A multi-faceted management approach on a group by group basis may be the most effective strategy for managing human-elk conflict within the North Cascades elk herd. Consideration of spatial distribution is important when developing management strategies designed to benefit or manipulate elk habitat use. We analyzed data from 23 GPS collared female elk (Cervus elaphus) in known conflict areas and adjacent upland forests to investigate spatial distribution, site fidelity, and home range overlap in northwest Washington. We identified 21 non-migratory sub-herds associated with our collared elk with discrete home ranges, year-round site fidelity and predictable core use areas. Home range areas ranged from 1.34–29.79 km2 with 50% core use areas ranging from 0.02–1.67 km2. We used seasonal median centers as indicators of site fidelity and found that all but one of the 21 groups had seasonal and total median centers < 3 km apart within their 95% home ranges. Home ranges showed minimal overlap between groups with Utilization Distribution Overlap Index values of zero or < 1 for 20 of the 21 groups. Groups that did overlap or had adjacent range boundaries showed incursion tracks suggesting that attempts were made to access occupied habitat. While the herd continues to recover, we recommend managing elk in conflict zones at the sub-herd level using a combination of techniques to manipulate behavior, block resource access, and control group size with the overall goal of influencing spatial distribution without removing elk from the landscape altogether.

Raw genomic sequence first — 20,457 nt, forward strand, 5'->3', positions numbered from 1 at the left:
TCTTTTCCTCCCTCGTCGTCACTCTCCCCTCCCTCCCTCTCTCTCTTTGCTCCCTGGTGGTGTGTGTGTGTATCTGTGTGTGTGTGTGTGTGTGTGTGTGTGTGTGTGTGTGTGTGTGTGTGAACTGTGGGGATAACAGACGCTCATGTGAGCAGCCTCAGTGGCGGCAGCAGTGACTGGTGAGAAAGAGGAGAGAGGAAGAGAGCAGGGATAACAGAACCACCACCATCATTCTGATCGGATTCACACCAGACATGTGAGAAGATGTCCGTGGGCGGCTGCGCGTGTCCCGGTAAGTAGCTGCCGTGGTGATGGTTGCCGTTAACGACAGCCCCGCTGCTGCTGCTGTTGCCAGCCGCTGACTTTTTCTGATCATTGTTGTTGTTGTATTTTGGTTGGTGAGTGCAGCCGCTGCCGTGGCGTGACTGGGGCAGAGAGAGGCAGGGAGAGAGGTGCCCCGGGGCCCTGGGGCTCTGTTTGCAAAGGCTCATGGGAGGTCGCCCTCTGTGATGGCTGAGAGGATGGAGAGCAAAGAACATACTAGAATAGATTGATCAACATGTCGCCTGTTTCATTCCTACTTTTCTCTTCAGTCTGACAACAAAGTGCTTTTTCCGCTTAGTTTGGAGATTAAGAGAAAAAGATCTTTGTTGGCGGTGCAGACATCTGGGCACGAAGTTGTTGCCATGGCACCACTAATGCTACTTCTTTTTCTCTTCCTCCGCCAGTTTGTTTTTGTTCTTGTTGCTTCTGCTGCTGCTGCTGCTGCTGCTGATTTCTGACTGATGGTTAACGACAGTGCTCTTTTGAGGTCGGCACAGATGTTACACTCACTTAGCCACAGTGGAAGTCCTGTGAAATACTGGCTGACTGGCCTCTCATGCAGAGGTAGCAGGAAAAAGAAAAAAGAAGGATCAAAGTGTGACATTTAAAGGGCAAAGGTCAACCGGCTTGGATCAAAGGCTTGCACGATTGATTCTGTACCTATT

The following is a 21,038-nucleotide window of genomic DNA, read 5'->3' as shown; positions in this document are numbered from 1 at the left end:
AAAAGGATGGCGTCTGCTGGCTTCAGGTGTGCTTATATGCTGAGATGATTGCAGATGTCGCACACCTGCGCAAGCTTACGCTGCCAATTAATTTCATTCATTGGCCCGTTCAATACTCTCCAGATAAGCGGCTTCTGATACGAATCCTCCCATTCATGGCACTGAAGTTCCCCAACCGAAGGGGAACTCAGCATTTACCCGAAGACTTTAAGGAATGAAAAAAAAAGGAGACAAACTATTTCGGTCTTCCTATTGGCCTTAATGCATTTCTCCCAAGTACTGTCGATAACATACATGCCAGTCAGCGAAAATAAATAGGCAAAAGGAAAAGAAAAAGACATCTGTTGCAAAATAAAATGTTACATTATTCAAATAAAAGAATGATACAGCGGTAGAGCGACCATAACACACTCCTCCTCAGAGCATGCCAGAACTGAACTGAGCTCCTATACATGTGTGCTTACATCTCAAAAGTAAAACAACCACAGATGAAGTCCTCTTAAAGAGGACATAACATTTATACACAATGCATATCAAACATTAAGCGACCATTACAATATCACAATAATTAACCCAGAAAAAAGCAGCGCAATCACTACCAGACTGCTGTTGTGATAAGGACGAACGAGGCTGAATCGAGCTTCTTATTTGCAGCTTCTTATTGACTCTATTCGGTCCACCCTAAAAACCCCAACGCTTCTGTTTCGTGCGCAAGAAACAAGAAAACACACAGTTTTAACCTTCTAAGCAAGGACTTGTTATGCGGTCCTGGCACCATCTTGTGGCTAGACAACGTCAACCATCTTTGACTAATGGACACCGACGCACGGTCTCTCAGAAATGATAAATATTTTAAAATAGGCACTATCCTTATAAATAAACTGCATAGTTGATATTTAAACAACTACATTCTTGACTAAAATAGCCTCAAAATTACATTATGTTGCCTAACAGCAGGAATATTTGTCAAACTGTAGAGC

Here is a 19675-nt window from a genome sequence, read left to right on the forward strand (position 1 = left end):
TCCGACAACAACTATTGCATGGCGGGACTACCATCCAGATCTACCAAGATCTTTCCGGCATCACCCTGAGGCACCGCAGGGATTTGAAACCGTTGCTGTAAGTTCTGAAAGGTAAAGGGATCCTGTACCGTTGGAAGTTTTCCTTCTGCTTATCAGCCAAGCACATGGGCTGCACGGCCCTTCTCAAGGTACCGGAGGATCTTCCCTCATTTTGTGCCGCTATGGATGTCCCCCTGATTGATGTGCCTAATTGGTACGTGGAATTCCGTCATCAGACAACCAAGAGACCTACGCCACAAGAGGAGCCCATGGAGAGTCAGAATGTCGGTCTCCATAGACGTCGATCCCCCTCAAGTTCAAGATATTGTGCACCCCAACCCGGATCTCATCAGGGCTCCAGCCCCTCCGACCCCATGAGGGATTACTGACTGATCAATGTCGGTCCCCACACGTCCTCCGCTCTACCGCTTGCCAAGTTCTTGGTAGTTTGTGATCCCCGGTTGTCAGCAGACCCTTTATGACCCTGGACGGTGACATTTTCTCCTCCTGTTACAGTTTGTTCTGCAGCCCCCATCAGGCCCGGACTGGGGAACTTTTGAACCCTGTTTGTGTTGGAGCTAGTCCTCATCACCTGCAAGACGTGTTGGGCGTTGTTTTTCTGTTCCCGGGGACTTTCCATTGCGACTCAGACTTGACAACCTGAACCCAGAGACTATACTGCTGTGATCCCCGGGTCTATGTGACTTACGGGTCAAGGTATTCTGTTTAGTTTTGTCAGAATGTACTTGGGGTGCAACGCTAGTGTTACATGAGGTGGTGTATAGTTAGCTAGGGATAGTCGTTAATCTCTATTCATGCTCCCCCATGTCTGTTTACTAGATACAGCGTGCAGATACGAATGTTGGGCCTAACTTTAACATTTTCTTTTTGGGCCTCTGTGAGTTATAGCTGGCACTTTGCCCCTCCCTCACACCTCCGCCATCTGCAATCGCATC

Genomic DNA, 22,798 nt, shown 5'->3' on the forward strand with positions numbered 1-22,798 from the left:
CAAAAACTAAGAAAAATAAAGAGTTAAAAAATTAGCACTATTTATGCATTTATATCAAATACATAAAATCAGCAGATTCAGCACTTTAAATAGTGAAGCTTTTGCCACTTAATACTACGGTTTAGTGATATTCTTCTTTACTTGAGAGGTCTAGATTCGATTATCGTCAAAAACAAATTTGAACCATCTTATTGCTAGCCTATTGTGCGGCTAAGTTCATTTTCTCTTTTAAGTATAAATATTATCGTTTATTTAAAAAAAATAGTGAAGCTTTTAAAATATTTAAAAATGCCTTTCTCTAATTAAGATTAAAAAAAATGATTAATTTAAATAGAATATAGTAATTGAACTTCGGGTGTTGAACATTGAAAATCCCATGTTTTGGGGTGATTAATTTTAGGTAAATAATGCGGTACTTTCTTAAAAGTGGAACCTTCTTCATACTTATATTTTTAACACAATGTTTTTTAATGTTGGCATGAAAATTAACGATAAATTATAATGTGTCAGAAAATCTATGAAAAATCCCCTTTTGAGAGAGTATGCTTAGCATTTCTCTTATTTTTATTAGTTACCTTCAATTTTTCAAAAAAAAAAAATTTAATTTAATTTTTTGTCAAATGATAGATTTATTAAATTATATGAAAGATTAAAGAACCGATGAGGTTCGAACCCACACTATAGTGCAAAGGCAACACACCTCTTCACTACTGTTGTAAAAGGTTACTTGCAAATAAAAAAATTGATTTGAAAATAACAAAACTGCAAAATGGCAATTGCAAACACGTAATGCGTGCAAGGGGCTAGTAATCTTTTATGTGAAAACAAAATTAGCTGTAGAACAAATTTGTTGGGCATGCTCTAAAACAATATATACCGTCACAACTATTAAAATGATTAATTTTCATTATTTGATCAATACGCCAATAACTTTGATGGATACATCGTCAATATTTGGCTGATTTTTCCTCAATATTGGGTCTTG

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Vol. 92 • No. 4